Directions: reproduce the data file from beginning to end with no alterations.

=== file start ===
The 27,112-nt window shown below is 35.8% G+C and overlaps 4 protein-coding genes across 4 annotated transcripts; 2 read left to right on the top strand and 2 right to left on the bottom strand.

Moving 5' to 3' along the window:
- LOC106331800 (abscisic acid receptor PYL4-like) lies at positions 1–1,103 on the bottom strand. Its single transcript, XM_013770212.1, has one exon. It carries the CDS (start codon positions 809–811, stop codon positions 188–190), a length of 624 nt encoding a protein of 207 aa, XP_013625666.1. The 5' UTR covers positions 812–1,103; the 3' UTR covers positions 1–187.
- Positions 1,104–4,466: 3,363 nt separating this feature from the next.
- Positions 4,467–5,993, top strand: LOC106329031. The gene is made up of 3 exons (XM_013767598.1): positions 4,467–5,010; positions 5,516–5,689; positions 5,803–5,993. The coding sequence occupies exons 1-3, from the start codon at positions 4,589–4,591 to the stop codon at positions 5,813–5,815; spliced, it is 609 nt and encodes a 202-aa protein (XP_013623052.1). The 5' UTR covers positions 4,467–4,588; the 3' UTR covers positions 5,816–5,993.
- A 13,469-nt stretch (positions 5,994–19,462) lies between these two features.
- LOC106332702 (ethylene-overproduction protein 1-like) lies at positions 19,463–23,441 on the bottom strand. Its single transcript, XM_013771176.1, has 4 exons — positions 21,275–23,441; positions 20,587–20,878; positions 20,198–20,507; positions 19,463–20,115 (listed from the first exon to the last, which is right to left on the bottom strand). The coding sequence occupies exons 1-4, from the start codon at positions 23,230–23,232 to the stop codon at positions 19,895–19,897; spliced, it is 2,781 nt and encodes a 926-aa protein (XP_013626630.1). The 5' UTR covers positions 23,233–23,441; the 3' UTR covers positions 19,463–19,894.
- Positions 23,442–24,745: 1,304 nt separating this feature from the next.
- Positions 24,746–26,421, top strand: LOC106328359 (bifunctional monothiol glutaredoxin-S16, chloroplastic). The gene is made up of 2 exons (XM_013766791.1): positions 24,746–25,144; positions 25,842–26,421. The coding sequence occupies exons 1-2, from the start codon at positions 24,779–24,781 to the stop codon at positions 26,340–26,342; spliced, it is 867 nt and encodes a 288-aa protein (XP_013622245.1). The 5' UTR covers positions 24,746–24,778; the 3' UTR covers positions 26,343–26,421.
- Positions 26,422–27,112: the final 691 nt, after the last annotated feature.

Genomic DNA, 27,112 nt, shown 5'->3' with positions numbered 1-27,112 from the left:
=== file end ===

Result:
The 27,112-nt window shown below is 35.8% G+C and overlaps 4 protein-coding genes across 4 annotated transcripts; 2 read left to right on the top strand and 2 right to left on the bottom strand.

Moving 5' to 3' along the window:
- LOC106331800 (abscisic acid receptor PYL4-like) lies at positions 1–1,103 on the bottom strand. Its single transcript, XM_013770212.1, has one exon. It carries the CDS (start codon positions 809–811, stop codon positions 188–190), a length of 624 nt encoding a protein of 207 aa, XP_013625666.1. The 5' UTR covers positions 812–1,103; the 3' UTR covers positions 1–187.
- Positions 1,104–4,466: 3,363 nt separating this feature from the next.
- Positions 4,467–5,993, top strand: LOC106329031. The gene is made up of 3 exons (XM_013767598.1): positions 4,467–5,010; positions 5,516–5,689; positions 5,803–5,993. The coding sequence occupies exons 1-3, from the start codon at positions 4,589–4,591 to the stop codon at positions 5,813–5,815; spliced, it is 609 nt and encodes a 202-aa protein (XP_013623052.1). The 5' UTR covers positions 4,467–4,588; the 3' UTR covers positions 5,816–5,993.
- A 13,469-nt stretch (positions 5,994–19,462) lies between these two features.
- LOC106332702 (ethylene-overproduction protein 1-like) lies at positions 19,463–23,441 on the bottom strand. Its single transcript, XM_013771176.1, has 4 exons — positions 21,275–23,441; positions 20,587–20,878; positions 20,198–20,507; positions 19,463–20,115 (listed from the first exon to the last, which is right to left on the bottom strand). The coding sequence occupies exons 1-4, from the start codon at positions 23,230–23,232 to the stop codon at positions 19,895–19,897; spliced, it is 2,781 nt and encodes a 926-aa protein (XP_013626630.1). The 5' UTR covers positions 23,233–23,441; the 3' UTR covers positions 19,463–19,894.
- Positions 23,442–24,745: 1,304 nt separating this feature from the next.
- Positions 24,746–26,421, top strand: LOC106328359 (bifunctional monothiol glutaredoxin-S16, chloroplastic). The gene is made up of 2 exons (XM_013766791.1): positions 24,746–25,144; positions 25,842–26,421. The coding sequence occupies exons 1-2, from the start codon at positions 24,779–24,781 to the stop codon at positions 26,340–26,342; spliced, it is 867 nt and encodes a 288-aa protein (XP_013622245.1). The 5' UTR covers positions 24,746–24,778; the 3' UTR covers positions 26,343–26,421.
- Positions 26,422–27,112: the final 691 nt, after the last annotated feature.

Genomic DNA, 27,112 nt, shown 5'->3' with positions numbered 1-27,112 from the left: